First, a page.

The Learning Leadership Network is composed of 10 school districts committed to secondary school transformation to ensure that school systems are creating engaging, equitable, and effective learning experiences for their students.
Ash Vasudeva is senior vice president of strategic initiatives, where he oversees the Carnegie Foundation’s policy and communications efforts to build the field’s capacity for improvement research and networked improvement communities.
Prior to joining Carnegie, Vasudeva was a senior program officer at the Bill & Melinda Gates Foundation, where he focused on supporting school systems to implement college and career ready standards and strengthen educator effectiveness systems.
Previously, Vasudeva was co-executive director of Stanford University’s School Redesign Network, where he developed the LEADS network (Leadership for Equity and Accountability in Districts and Schools), which enabled superintendents and their cabinets to collaborate on systems-reforms with faculty from Stanford’s School of Education, School of Business, and School of Design (d. school).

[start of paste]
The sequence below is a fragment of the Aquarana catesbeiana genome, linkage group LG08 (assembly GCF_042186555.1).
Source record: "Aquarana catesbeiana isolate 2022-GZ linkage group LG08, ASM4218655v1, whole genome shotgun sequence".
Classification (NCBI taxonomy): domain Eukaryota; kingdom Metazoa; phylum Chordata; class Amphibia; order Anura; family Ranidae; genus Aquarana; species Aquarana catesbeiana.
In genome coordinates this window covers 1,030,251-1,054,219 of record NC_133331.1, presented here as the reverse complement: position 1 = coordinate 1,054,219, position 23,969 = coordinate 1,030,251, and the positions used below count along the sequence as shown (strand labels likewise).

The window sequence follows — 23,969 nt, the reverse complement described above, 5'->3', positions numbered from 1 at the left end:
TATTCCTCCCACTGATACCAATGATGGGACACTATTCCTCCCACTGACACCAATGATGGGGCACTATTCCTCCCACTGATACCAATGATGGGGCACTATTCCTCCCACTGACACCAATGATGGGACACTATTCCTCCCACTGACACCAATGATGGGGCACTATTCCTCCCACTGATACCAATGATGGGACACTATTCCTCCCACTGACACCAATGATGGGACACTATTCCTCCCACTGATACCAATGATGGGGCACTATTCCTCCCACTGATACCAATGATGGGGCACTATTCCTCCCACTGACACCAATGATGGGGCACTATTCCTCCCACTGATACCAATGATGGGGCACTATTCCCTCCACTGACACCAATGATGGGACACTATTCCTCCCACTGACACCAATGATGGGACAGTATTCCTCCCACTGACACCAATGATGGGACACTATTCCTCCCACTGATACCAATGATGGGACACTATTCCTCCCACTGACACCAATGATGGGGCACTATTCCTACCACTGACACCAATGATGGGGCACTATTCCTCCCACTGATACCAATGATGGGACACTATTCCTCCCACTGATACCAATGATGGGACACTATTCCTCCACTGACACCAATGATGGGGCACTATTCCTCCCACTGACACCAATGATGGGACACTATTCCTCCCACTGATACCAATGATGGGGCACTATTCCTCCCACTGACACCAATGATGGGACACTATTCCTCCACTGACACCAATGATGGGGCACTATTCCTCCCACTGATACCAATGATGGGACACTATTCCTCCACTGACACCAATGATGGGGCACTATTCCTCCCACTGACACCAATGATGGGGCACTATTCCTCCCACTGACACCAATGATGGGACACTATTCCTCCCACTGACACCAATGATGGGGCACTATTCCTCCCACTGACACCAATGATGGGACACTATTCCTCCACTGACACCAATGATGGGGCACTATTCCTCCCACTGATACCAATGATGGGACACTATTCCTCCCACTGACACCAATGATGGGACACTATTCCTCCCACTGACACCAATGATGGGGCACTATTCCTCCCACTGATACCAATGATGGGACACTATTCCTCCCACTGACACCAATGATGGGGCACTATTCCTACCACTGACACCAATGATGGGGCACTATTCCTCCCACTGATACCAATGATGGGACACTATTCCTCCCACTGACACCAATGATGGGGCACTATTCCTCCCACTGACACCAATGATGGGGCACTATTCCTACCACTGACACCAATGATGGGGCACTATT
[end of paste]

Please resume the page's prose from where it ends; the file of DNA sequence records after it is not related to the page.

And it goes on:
Vasudeva taught science at Pasadena High School and entered the field through Teach for America. He received his bachelor of science degree from Carnegie Mellon University and his doctorate from the University of California, Los Angeles.
In this project, Carnegie addresses the measurement challenges of educators by supporting the development and testing of practical measures for instructional improvement and providing guidance for how improvement networks and partnerships can do the same.
The iLEAD network is composed of 11 university-district partnerships committed to the use of improvement science to develop leaders, address local problems of practice, and promote equitable educational opportunities and outcomes for all students.
February 19, 2020
The Evidence for Improvement approach described in this paper is designed to enhance a network’s internal learning processes and, in turn, lead to more positive impacts for educators and students. It has implications for improvement practitioners, evaluators, and funders.